Slicing the latest 3D printing news, featuring: FATHOM, Desktop Metal, Additive Industries, Kaak Group, ETH Zurich, Sculpteo, EOS, RSC2, CSIRO, Lezar3D and Metal Gear Solid.

Fathom becomes Diamond Partner with Desktop Metal

North American company FATHOM has announced it will resell and support Desktop Metal’s upcoming Studio System as a Diamond Partner. FATHOM as a 3D printing reseller and manufacturing service provider will also incorporate the Desktop Metal machines as part of its in-house production capabilities.

Desktop Metal also announced a partnership with Stratasys to resell Desktop Metal printers at this year’s RAPID + TCT conference in Pittsburgh.

Rich Stump, Co-Founder and Principal at FATHOM, said,

FATHOM is very excited to partner with Desktop Metal to help bring a lower barrier-of-entry solution for metal additive technologies to a broader engineering and manufacturing market,

Desktop Metal's booth at RAPID + TCT 2017. Photo by Michael Petch

Desktop Metal’s booth at RAPID + TCT 2017. Photo by Michael Petch

Additive Industries receives first MetalFAB1 follow-up order

Eindhoven-based Additive Industries has announced it has received its first follow-on order for the MetalFAB1 system. Dutch baking systems manufacturer, Kaak Group has purchased its second modular metal 3D printer from Additive Industries as a beta customer.

Kaak’s order is for a 5 module machine with the upgraded four lasers system. Additive Industries showcased the new four laser model of the MetalFAB1 at RAPID + TCT this month.

Close-up of the machine. Photo by Corey Clarke.

Close-up of the machine. Photo by Corey Clarke.

ETH Zurich creates 3D map of the city using photographic images

Scientists at ETH Zurich have created a platform that can automatically combine various images – and image types – to create a 3D visualization of an area. Known as “VarCity”, the technology is currently being applied to monitor car parking areas to recognize free spaces by spinoff group Parquery.

The scientists use triangulation to create the 3D data which uses multiple images from different angles in order to accurately map certain points. To demonstrate the VarCity technology the group has created a 3D map of Zurich.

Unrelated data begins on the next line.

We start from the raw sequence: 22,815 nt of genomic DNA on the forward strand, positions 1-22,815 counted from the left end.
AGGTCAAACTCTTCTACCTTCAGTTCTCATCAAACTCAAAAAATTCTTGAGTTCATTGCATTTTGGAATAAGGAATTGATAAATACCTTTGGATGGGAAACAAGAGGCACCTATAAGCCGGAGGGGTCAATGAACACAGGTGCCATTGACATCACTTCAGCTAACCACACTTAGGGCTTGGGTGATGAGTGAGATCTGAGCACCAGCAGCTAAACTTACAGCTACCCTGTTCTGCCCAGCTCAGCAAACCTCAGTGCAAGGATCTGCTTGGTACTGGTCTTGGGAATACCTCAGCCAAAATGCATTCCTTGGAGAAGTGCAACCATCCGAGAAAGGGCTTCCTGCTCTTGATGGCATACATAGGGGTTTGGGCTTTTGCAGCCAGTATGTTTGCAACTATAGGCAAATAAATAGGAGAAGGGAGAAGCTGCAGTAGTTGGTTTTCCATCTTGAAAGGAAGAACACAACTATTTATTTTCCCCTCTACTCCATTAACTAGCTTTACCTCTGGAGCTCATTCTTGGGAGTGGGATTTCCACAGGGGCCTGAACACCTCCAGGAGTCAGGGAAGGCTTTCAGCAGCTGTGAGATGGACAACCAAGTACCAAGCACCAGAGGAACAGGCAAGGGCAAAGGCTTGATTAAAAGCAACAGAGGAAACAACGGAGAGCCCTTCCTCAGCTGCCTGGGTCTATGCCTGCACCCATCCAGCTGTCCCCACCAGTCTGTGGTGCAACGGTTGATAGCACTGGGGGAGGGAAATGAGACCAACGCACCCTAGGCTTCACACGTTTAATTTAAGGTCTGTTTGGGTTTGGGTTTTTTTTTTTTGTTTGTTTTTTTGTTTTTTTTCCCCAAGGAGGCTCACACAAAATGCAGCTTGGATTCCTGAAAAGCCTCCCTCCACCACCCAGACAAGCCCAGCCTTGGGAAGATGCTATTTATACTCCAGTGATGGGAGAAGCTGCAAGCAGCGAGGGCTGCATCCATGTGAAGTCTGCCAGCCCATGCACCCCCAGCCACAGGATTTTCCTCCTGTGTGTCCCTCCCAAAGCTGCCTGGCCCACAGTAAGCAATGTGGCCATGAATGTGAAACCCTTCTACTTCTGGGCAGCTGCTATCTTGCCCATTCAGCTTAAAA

Kenneth Vanhoey, a postdoctoral researcher working on the technology explains,

The aim of our project was to develop the algorithms for such 3D city models, assuming that the volume of available images and videos will also increase dramatically in the years ahead.

There is a wide scope of application for the technology since the platform can map large structures so accurately and even distinguish between windows, doors, streets, walls and water. For this reason, the researchers see building planning as a particular area of application. Other recent research from ETH Zurich has explored the method of 4D printing.

Sculpteo introduces carbon fiber reinforced polyamide printing

French manufacturing provider Sculpteo has introduced a new carbon fiber based material CarbonMide. The material is in the form of a polyamide powder and has similar characteristics to plastic but with reduced weight and added stiffness and strength.

German 3D printing company EOS, the producer of the material, has showcased CarbonMide’s application in the motorsport industry. Sculpteo will offer printing in CarbonMide with two different finishes, polished and raw.

The bureau, which has offices in Paris and California, has also added a new metal 3D printing service recently known as ‘Agile Metal Technology.’

An object 3D printed in CarbonMide. Photo via Sculpteo.

An object 3D printed in CarbonMide. Photo via Sculpteo.

Sri Lankan RSC2 uses LIDAR to create 3D printable models

Technology company and provider of Sri Lanka’s first 3D printer RSC2, has worked with the Australian CSIRO (Commonwealth Scientific and Industrial Research Organization) to preserve the country’s historic landmarks.

The project used LIDAR scanning to map ancient areas and digitally preserve them. Once scanning, the team used CSIRO’s 3D mapping software to create 3D printable models of the scanned areas. This process allows the group to protect the country’s cultural heritage, both digitally and physically with 3D printed models.

To learn more about LIDAR scanning, you can read our previous article on the University of Nottingham’s discovery of a 17th century priest hole.

The LIDAR scanner attached to a drone to scan large areas. Photo via RCS2 Technologies.

The LIDAR scanner attached to a drone to scan large areas. Photo via RCS2 Technologies.

Montreal hair salon installs 3D printed structure

A Canadian hair salon in Montreal has recently installed an 11 foot tall 3D printed light fixture. The salon, IL Y A LA COUPE enlisted Montreal 3D printing providers Lézar3D to create the structure known as Dionysus. The 11 ft x 5 ft fixture was created by screwing 450 PLA 3D printed parts together.

The assembly process at the salon. Image via Lezar 3D.

The assembly process at the salon. Image via Lezar 3D.

3D printed Metal Gear Rex

MyMiniFactory user, and winner of the 3D Printing Industry Awards design competition, Morgan Morey has created a 3D printed Metal Gear Rex from the Metal Gear Solid video game.

The model is fully articulated with a number of ball and socket joints and the designer, Morey, was able to 3D print the model on the $99 STARTT printer.

The design is available on the MyMiniFactory website.

The 3D printed Metal Gear Rex. Photo via Morgan Morey on MyMiniFactory.

The 3D printed Metal Gear Rex. Photo via Morgan Morey on MyMiniFactory.

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Featured image shows the Sliced logo over a 3D image of Zurich from the ETH Zurich project. 

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